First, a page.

• Having more muscle also increases transporter proteins like GLUT-1 that carry glucose into the cells from the bloodstream to be used as energy. Having more GLUT-1 transporters helps the body process glucose more efficiently.

Body composition

  • Muscle tissue is metabolically active, meaning that it requires energy to maintain itself. When you have more muscle mass, your metabolic rate naturally increases to sustain the energy demands of the muscle, which aids in fat loss and prevents increased body fat percentage .

Improved Circulation & Blood Vessel Health

  • Resistance training enhances vascular connections and the formation of new capillaries, increasing blood flow to tissues.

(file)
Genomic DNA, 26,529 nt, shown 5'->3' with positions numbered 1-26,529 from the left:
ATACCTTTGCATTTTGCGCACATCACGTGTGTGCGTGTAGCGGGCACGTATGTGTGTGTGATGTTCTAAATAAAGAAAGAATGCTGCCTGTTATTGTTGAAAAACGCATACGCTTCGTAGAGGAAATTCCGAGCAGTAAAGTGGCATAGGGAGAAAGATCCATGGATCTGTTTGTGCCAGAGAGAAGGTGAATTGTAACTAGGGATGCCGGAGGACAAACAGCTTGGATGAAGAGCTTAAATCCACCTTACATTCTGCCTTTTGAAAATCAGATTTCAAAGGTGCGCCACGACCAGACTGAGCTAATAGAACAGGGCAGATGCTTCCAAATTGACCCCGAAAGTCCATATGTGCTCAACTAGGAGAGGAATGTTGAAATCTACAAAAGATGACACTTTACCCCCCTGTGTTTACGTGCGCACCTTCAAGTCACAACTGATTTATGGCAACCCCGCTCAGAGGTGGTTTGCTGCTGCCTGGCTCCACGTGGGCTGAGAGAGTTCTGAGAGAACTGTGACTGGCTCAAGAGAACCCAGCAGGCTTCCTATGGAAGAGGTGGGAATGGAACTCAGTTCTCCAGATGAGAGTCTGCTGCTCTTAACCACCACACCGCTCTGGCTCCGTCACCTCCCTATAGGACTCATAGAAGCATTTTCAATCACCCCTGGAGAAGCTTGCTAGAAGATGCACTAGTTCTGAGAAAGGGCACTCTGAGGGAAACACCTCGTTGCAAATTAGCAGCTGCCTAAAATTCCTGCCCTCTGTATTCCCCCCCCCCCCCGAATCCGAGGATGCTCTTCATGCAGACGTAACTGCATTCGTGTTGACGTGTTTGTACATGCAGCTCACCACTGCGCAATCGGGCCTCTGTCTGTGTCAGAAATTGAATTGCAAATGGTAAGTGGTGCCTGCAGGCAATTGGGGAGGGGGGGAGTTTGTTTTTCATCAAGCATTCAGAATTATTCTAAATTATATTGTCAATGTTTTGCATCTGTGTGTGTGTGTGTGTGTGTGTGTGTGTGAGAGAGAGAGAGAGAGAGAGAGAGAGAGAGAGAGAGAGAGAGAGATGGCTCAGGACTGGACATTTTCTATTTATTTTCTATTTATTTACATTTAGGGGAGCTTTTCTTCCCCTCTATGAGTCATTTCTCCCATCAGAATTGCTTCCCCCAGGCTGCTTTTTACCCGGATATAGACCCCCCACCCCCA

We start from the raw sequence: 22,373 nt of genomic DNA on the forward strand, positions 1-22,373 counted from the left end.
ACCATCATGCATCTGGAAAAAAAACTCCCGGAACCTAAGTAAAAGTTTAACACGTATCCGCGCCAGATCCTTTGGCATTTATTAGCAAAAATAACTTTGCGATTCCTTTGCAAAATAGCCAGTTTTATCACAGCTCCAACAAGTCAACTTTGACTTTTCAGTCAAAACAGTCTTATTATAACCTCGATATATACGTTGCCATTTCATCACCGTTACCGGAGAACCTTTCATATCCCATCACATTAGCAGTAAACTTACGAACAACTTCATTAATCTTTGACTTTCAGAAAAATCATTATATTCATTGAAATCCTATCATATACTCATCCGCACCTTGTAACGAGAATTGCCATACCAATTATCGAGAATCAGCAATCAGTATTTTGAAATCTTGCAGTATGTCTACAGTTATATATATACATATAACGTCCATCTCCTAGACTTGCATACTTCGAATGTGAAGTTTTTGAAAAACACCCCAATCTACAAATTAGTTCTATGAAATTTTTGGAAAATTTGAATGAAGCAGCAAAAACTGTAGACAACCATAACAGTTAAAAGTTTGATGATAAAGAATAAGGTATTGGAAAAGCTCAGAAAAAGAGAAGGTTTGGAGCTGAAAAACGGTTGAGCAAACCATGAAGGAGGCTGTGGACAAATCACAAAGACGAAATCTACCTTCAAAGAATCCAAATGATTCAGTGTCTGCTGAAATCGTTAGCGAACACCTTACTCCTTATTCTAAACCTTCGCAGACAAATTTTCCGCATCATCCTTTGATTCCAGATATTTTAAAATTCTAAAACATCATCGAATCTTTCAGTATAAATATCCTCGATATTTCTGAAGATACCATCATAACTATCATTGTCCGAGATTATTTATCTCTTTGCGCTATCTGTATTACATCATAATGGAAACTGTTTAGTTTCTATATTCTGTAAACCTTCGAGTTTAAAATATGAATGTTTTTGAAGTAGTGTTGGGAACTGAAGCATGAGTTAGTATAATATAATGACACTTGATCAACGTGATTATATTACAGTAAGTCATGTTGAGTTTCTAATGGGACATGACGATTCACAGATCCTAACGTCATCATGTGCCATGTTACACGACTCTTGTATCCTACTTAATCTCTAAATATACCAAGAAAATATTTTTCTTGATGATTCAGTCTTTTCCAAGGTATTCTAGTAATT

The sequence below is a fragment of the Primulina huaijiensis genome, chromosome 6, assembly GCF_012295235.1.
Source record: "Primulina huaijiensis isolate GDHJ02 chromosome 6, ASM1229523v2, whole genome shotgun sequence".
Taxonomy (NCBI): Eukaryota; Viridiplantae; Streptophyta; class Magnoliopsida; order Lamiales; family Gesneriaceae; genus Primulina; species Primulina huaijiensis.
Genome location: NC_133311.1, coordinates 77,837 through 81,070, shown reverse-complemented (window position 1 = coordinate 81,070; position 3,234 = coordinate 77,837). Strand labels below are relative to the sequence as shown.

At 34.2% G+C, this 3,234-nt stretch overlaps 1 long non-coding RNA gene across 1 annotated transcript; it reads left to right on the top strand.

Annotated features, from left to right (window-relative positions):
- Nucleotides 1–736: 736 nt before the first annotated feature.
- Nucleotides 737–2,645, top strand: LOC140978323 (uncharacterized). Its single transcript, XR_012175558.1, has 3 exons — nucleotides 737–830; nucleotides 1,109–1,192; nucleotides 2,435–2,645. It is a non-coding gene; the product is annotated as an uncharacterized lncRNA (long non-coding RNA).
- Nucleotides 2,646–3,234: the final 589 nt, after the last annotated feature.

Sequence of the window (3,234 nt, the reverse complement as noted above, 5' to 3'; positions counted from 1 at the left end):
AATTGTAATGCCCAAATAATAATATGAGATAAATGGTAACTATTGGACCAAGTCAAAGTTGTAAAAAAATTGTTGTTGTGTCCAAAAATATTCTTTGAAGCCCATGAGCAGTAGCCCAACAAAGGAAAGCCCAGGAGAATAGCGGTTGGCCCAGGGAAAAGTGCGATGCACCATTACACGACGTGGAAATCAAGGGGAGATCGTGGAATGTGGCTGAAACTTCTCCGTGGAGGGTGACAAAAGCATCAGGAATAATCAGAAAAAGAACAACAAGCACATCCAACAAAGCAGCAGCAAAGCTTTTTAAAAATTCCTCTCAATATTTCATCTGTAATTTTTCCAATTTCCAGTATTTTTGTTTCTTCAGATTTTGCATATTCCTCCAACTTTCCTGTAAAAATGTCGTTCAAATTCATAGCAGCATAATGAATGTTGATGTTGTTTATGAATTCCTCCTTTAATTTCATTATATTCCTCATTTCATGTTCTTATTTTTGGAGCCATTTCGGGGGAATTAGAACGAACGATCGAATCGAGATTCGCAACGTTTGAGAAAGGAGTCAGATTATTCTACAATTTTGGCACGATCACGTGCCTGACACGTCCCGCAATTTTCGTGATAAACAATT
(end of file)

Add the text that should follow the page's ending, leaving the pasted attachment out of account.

• Improved blood flow supplies muscle tissue with fresh blood and oxygen while also transporting waste products from the muscle tissue back to the kidneys. Improving waste management in this way promotes faster recovery, less post-workout muscle soreness and improved tissue health overall.

Boosts mitochondrial function

  • Mitochondria use glucose to produce ATP, the body’s energy currency. One study showed that people to strength train and have more muscle mass also have a higher capacity for producing ATP compared to their baseline ATP production. The same study showed that those who strength trained produced more energy overall and used up more glucose in comparison to those who didn’t.
  • Having more muscle = more mitochondria.

Learn how to unlock the benefits of strength training to support healthspan, healthy aging and elevate how you feel from the inside out here.